Funeral Industry News

Rising land costs and the future implications for cemeteries

August 28, 2009

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Rising land costs and the future implications for cemeteries

imageThis guest post comes from Jim Brasfield, Memphis Real Estate Examiner.

There is a saying about cemteries that “everyone is just dying to get in”. This is, unfortunately, true. With increasing land values and scarcity of available land in some metropolitan areas there may come a time when cemeteries must resort to other means of interring the deceased. Even now many cemeteries offer the option of burying a loved one atop the remains of a previously departed relative.

There is of course the option of cremation, which takes up no land and offers the option to dispose of our loved ones ashes in areas that have special meaning to them or their survivors. To many this is an excellent choice, and far less expensive. For some, however, religious beliefs may prohibit this means of shuffling off this mortal coil. For those we must respect their decisions and insure that there will always be a solution that does not conflict with their belief system.

With 9 billion people on the planet and none of them immortal (at least that I’ve met) there will be a need for lots of space for future cemeteries. Is the land there? Yes. At present no one need be overly concerned about finding Grandma a final resting place. They may have to take out a second mortgage to afford a plot at some point, but we are far from exhausting available land. It is just that the land keeps getting pricier and so do burial plots. A time may come when many cemeteries are no longer within financial reach of the majority.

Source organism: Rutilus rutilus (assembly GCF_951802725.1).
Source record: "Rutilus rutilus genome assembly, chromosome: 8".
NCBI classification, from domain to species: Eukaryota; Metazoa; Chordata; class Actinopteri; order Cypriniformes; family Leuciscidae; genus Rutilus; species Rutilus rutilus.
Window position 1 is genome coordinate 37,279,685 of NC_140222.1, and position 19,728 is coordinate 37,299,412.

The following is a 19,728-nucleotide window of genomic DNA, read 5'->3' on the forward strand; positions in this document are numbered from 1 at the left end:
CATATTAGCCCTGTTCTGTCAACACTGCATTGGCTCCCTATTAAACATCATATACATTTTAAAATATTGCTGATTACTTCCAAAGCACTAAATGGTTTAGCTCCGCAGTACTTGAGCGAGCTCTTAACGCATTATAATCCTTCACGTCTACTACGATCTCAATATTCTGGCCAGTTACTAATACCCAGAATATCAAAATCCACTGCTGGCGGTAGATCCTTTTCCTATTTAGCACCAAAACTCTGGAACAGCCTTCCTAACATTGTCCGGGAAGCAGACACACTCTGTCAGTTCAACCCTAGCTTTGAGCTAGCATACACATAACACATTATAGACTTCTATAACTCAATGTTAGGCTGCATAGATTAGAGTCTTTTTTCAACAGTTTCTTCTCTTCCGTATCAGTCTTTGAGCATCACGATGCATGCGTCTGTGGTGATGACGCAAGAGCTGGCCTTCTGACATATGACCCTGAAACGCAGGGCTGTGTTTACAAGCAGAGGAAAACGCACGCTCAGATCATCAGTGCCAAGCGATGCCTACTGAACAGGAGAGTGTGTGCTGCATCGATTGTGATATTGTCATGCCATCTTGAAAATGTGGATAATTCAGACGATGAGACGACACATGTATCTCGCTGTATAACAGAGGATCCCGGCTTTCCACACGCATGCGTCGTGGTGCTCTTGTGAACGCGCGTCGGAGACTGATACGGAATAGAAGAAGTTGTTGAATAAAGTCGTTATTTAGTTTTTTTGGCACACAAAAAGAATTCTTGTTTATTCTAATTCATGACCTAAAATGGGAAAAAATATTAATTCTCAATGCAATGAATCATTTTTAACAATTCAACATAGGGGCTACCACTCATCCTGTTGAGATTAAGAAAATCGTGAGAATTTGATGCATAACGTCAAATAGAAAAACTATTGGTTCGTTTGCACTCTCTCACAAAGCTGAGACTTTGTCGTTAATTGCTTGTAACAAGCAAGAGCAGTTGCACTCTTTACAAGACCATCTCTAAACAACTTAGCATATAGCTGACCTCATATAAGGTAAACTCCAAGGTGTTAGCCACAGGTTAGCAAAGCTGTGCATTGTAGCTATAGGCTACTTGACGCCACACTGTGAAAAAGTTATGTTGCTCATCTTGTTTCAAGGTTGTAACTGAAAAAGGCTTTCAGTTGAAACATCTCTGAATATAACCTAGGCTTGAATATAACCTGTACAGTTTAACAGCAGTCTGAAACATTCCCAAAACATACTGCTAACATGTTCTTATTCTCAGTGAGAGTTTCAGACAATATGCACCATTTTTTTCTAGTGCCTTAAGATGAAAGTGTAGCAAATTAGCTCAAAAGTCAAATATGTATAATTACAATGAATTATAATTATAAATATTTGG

Another problem with cemeteries is the fact that it is often very difficult and expensive to obtain the use of land that has been a cemetery for other purposes. Notifying the relatives of those interred there and making arrangements for them being relocated can prove very hard, especially in older cemeteries where many of those interred may no longer be traceable to any surving relatives. It also seems a bit callous to many that Aunt Fannie might have to be dug up and moved to make way for a condo develoment.

The best advice for those wanting to be buried is to prepare well in advance with a pre-planned funeral in which a plot is selected and a price locked in with a reputable funeral home. As for me, well, I’ll leave the land for condos and burger joints. I plan to make an ash of myself.

About Jim

Jim has lived in the Memphis area for 37 years. He has worked as head of design for Realty Investments, Inc.; designed for Ralph Jones Design; and is currently employed by Lavelle Walker Residential Design. He has also taught, obtained a real estate license, and is a certified Gestalt therapist.